When did THIS THING start? That's kind of an interesting question. If you mean When did lip synching start, then the answer is "around the time that The Beatles were appearing on The Ed Sullivan Show," if not earlier, unless you meant people lip synching to songs they didn't originally sing, in which case I'd say that pop-culture-wise, lip synching became a THING when this happened:
That's the earliest known popular lip synch video that I can recall, and if I can't recall something, it's clearly not worth recalling, so let's just stick with what I know about stuff. If you think there's an earlier superpopular lip synch scene, leave it in the comments.
But there are other popular lip synchs, including this one, which is way better than the Risky Business one and is a classic of filmmaking:
You go, Duckie. Raise your hand if you wanted Duckie to get Molly Ringwald in the end.
In the original ending to the movie, Duckie got the girl. You can read the end of the script here.
And, just to keep things focused on what this post is truly about, here's one from a British film called "The Boat That Rocked." (We Americans know that movie either as Pirate Radio or "That was actually a movie?")
It's not immediately apparent from that clip, but the reason that man is lip-synching -- no lie -- is because his wife of 17 hours has just (in the movie) left him.
That wife? Played by January Jones.
And, no, I'm not going to put a picture of her there, either. Serious journalist + monitoring my internet use, remember?
With lip synchs going back all the way to the 1980s -- which is as far back as history should go, so screw you, Baby Boomers -- the question might be asked, When did they begin calling them lip-dubs?
The Internet Meme Hall Of Fame isn't helpful at all; they call them lip dubs but have no history of them. For that, you have to go back to Wikipedia, which is so reliable that people could repeatedly change American history in order to support Sarah Palin's version of it, but so uncool and unhip that not a single person in charge of that thought to credit one of the changes to Winston.
Wikipedia claims that the term lip dub was coined by "Jake Lodwick," the founder of Vimeo. Which is a nice consolation, I suppose: He gets credit for coining a term, while the found of Youtube gets $1.65 billion.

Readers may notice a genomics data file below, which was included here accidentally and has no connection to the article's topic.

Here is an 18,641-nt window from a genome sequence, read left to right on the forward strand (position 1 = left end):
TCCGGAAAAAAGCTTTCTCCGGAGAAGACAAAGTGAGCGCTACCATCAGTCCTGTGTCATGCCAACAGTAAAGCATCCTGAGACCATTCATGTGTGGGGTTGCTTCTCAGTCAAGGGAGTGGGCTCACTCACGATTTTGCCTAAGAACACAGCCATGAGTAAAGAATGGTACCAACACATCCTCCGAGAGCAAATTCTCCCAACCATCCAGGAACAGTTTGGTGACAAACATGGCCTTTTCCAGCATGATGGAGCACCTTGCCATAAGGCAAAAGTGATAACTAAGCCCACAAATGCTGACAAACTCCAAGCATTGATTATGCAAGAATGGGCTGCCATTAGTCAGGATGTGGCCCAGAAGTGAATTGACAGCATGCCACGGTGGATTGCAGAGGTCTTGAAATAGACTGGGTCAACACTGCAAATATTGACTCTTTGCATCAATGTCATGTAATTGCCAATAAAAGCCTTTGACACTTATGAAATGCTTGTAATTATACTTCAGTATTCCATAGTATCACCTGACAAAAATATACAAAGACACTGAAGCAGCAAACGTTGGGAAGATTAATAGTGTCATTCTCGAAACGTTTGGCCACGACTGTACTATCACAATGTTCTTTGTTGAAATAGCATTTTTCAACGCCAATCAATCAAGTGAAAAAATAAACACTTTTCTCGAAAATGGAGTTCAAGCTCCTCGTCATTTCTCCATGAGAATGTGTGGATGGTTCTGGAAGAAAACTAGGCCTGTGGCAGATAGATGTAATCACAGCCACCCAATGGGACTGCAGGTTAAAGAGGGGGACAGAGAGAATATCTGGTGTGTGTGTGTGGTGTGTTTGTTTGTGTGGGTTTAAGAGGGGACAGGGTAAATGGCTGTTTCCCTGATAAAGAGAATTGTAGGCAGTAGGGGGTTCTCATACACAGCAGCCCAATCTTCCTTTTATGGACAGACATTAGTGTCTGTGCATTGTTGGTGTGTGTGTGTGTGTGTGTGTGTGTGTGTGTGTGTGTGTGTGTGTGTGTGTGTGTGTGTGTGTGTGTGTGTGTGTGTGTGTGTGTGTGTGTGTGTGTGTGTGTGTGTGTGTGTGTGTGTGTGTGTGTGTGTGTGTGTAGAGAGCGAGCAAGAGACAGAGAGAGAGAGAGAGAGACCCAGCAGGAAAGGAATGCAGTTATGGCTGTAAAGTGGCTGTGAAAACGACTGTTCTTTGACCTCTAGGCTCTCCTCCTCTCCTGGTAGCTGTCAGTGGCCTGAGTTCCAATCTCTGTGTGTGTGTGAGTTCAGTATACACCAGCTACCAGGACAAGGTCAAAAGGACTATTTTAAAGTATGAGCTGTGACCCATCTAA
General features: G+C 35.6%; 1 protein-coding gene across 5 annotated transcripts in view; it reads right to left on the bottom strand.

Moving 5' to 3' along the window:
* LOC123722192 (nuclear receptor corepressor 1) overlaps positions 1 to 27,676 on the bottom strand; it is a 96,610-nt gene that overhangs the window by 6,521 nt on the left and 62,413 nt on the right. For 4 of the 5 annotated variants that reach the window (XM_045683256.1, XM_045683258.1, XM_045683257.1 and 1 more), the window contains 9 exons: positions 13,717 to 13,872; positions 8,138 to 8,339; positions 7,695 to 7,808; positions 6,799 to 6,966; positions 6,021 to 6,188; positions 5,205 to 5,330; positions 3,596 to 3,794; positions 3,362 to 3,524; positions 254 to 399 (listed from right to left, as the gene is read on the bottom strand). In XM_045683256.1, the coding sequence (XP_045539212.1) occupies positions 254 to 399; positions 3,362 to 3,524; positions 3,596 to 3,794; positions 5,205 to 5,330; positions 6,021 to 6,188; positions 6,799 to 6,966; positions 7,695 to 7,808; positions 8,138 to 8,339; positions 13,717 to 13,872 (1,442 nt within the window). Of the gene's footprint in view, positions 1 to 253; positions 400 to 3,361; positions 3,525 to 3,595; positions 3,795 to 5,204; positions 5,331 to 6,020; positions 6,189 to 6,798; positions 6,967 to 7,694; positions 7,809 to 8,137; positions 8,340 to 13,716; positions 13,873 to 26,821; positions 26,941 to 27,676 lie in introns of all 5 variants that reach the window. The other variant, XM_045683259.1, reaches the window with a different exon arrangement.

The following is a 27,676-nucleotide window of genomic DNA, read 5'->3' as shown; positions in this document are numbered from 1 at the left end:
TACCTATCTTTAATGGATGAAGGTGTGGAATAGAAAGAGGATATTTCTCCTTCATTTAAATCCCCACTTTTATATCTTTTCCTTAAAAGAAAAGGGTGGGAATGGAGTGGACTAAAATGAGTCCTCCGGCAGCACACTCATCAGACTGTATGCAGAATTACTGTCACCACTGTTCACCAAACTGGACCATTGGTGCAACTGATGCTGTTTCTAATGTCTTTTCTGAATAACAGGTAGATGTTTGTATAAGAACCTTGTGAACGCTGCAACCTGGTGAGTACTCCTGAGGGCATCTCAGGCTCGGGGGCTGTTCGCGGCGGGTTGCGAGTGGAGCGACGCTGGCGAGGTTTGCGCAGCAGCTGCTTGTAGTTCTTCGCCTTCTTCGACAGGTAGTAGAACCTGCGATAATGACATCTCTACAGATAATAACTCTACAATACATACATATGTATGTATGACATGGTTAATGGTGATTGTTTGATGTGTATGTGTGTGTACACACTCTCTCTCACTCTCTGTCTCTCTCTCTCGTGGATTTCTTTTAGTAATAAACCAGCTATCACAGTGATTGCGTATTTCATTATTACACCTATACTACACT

When Did THIS THING officially pass into pop culture? THIS is not a THING until it catches on in pop culture, and in this case, it appears that the point where Lip Dubs as a THING began to exist in September, 2010, when The Office did this:
Is THIS THING still going on? THINGS don't necessarily last forever, and some of them stumble around, zombie-like, even after they are clearly dead. The lifespan of a THING stretches from when it is born -- the point where most people become aware of it -- until it dies. But, as I said, sometimes THINGs don't know they're dead, so I'll give you a definite measurement of when a THING dies:
A THING dies when someone older than you does it or tells you about it.
Which means that (since I'm 42) this post officially killed Lip Dubs for many of you. Glad to help out.
(There are other ways to kill a THING. For example, any politician doing any THING instantly kills it:
Doesn't matter who the politician is. Bill Clinton officially killed sax solos when he went on Arsenio.
Once a thing dies, it becomes sad and pathetic -- think of People Marching Into Their Weddings In Humorous Fashion To Popular Songs -- and almost nothing can rescue it, although some THINGs can come back from the dead -- sax solos are one of those THINGs, right now, being slowly resurrected.
In this case, Lip Dubs have taken a lot of body blows, but they're not dead yet. We appear to be at the pinnacle of the Lip Dub era, as evidenced by the fact that I finally watched this:
And it's really very cool.
Also, I can't resist it any more. Screw you, Trilateral Commission:
Can You Sum Up Lip Dubs For People Who Skimmed Through This Post And Just Want A Quick Takeaway?
runs his own network; and, has appeared in five commercials, two TV episodes and at least two music videos, among other media appearances. He's also released a couple of CDs.